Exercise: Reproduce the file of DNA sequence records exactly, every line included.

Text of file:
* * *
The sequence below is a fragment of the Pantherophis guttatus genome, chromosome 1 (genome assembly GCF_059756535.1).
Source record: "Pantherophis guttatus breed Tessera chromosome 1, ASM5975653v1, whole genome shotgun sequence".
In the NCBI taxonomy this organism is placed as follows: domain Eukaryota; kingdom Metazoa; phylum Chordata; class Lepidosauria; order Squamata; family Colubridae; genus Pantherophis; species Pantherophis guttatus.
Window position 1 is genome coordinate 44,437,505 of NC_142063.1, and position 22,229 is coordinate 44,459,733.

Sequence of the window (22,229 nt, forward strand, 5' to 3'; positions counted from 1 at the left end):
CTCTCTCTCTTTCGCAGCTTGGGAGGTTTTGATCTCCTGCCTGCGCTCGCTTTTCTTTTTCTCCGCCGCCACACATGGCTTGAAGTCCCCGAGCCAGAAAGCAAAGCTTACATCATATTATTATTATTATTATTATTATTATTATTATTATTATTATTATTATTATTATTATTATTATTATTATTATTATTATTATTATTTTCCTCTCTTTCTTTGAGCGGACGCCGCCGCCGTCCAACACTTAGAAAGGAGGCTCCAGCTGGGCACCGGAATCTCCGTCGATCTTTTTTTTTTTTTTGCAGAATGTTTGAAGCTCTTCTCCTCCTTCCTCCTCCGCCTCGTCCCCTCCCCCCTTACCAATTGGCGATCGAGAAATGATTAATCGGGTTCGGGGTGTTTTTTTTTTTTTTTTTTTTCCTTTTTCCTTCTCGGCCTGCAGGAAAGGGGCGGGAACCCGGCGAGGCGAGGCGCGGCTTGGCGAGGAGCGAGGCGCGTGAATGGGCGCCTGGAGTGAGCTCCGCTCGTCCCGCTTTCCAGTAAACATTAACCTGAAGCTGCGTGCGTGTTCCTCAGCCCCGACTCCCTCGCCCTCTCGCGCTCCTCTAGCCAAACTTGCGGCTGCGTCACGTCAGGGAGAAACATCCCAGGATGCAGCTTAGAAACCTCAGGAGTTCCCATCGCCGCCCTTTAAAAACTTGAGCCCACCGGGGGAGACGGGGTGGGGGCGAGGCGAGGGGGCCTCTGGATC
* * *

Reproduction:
The sequence below is a fragment of the Pantherophis guttatus genome, chromosome 1 (genome assembly GCF_059756535.1).
Source record: "Pantherophis guttatus breed Tessera chromosome 1, ASM5975653v1, whole genome shotgun sequence".
In the NCBI taxonomy this organism is placed as follows: domain Eukaryota; kingdom Metazoa; phylum Chordata; class Lepidosauria; order Squamata; family Colubridae; genus Pantherophis; species Pantherophis guttatus.
Window position 1 is genome coordinate 44,437,505 of NC_142063.1, and position 22,229 is coordinate 44,459,733.

Sequence of the window (22,229 nt, forward strand, 5' to 3'; positions counted from 1 at the left end):
CTCTCTCTCTTTCGCAGCTTGGGAGGTTTTGATCTCCTGCCTGCGCTCGCTTTTCTTTTTCTCCGCCGCCACACATGGCTTGAAGTCCCCGAGCCAGAAAGCAAAGCTTACATCATATTATTATTATTATTATTATTATTATTATTATTATTATTATTATTATTATTATTATTATTATTATTATTATTATTATTATTATTTTCCTCTCTTTCTTTGAGCGGACGCCGCCGCCGTCCAACACTTAGAAAGGAGGCTCCAGCTGGGCACCGGAATCTCCGTCGATCTTTTTTTTTTTTTTGCAGAATGTTTGAAGCTCTTCTCCTCCTTCCTCCTCCGCCTCGTCCCCTCCCCCCTTACCAATTGGCGATCGAGAAATGATTAATCGGGTTCGGGGTGTTTTTTTTTTTTTTTTTTTTCCTTTTTCCTTCTCGGCCTGCAGGAAAGGGGCGGGAACCCGGCGAGGCGAGGCGCGGCTTGGCGAGGAGCGAGGCGCGTGAATGGGCGCCTGGAGTGAGCTCCGCTCGTCCCGCTTTCCAGTAAACATTAACCTGAAGCTGCGTGCGTGTTCCTCAGCCCCGACTCCCTCGCCCTCTCGCGCTCCTCTAGCCAAACTTGCGGCTGCGTCACGTCAGGGAGAAACATCCCAGGATGCAGCTTAGAAACCTCAGGAGTTCCCATCGCCGCCCTTTAAAAACTTGAGCCCACCGGGGGAGACGGGGTGGGGGCGAGGCGAGGGGGCCTCTGGATC